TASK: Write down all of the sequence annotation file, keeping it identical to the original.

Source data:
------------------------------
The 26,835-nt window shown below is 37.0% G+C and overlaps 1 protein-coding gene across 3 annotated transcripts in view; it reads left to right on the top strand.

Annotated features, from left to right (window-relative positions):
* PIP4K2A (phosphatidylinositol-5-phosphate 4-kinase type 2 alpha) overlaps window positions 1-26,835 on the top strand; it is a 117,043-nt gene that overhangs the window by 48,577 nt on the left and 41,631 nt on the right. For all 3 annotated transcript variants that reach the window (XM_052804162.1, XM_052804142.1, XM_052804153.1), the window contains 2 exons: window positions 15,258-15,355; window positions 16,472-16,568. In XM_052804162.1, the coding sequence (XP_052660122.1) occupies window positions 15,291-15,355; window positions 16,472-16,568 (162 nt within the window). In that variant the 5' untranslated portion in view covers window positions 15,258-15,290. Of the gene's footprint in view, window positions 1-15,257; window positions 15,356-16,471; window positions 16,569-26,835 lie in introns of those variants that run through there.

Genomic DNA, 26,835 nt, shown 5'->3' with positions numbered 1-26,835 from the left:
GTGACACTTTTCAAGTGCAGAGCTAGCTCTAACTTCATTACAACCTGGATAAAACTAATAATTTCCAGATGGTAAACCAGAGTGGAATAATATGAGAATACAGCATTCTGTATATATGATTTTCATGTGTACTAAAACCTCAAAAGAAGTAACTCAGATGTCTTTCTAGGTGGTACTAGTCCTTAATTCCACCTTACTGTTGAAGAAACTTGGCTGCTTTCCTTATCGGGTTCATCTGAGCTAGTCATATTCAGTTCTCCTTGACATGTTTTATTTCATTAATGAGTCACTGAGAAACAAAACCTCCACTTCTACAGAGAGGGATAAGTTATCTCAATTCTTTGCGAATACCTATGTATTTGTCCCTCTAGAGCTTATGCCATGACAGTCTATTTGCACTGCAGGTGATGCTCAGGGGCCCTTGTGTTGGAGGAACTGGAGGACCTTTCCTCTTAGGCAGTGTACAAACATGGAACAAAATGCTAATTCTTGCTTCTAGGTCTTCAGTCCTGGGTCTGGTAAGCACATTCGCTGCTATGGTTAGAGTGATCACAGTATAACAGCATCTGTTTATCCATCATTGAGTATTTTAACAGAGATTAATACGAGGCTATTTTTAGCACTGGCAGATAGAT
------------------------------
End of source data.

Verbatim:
The 26,835-nt window shown below is 37.0% G+C and overlaps 1 protein-coding gene across 3 annotated transcripts in view; it reads left to right on the top strand.

Annotated features, from left to right (window-relative positions):
* PIP4K2A (phosphatidylinositol-5-phosphate 4-kinase type 2 alpha) overlaps window positions 1-26,835 on the top strand; it is a 117,043-nt gene that overhangs the window by 48,577 nt on the left and 41,631 nt on the right. For all 3 annotated transcript variants that reach the window (XM_052804162.1, XM_052804142.1, XM_052804153.1), the window contains 2 exons: window positions 15,258-15,355; window positions 16,472-16,568. In XM_052804162.1, the coding sequence (XP_052660122.1) occupies window positions 15,291-15,355; window positions 16,472-16,568 (162 nt within the window). In that variant the 5' untranslated portion in view covers window positions 15,258-15,290. Of the gene's footprint in view, window positions 1-15,257; window positions 15,356-16,471; window positions 16,569-26,835 lie in introns of those variants that run through there.

Genomic DNA, 26,835 nt, shown 5'->3' with positions numbered 1-26,835 from the left:
GTGACACTTTTCAAGTGCAGAGCTAGCTCTAACTTCATTACAACCTGGATAAAACTAATAATTTCCAGATGGTAAACCAGAGTGGAATAATATGAGAATACAGCATTCTGTATATATGATTTTCATGTGTACTAAAACCTCAAAAGAAGTAACTCAGATGTCTTTCTAGGTGGTACTAGTCCTTAATTCCACCTTACTGTTGAAGAAACTTGGCTGCTTTCCTTATCGGGTTCATCTGAGCTAGTCATATTCAGTTCTCCTTGACATGTTTTATTTCATTAATGAGTCACTGAGAAACAAAACCTCCACTTCTACAGAGAGGGATAAGTTATCTCAATTCTTTGCGAATACCTATGTATTTGTCCCTCTAGAGCTTATGCCATGACAGTCTATTTGCACTGCAGGTGATGCTCAGGGGCCCTTGTGTTGGAGGAACTGGAGGACCTTTCCTCTTAGGCAGTGTACAAACATGGAACAAAATGCTAATTCTTGCTTCTAGGTCTTCAGTCCTGGGTCTGGTAAGCACATTCGCTGCTATGGTTAGAGTGATCACAGTATAACAGCATCTGTTTATCCATCATTGAGTATTTTAACAGAGATTAATACGAGGCTATTTTTAGCACTGGCAGATAGAT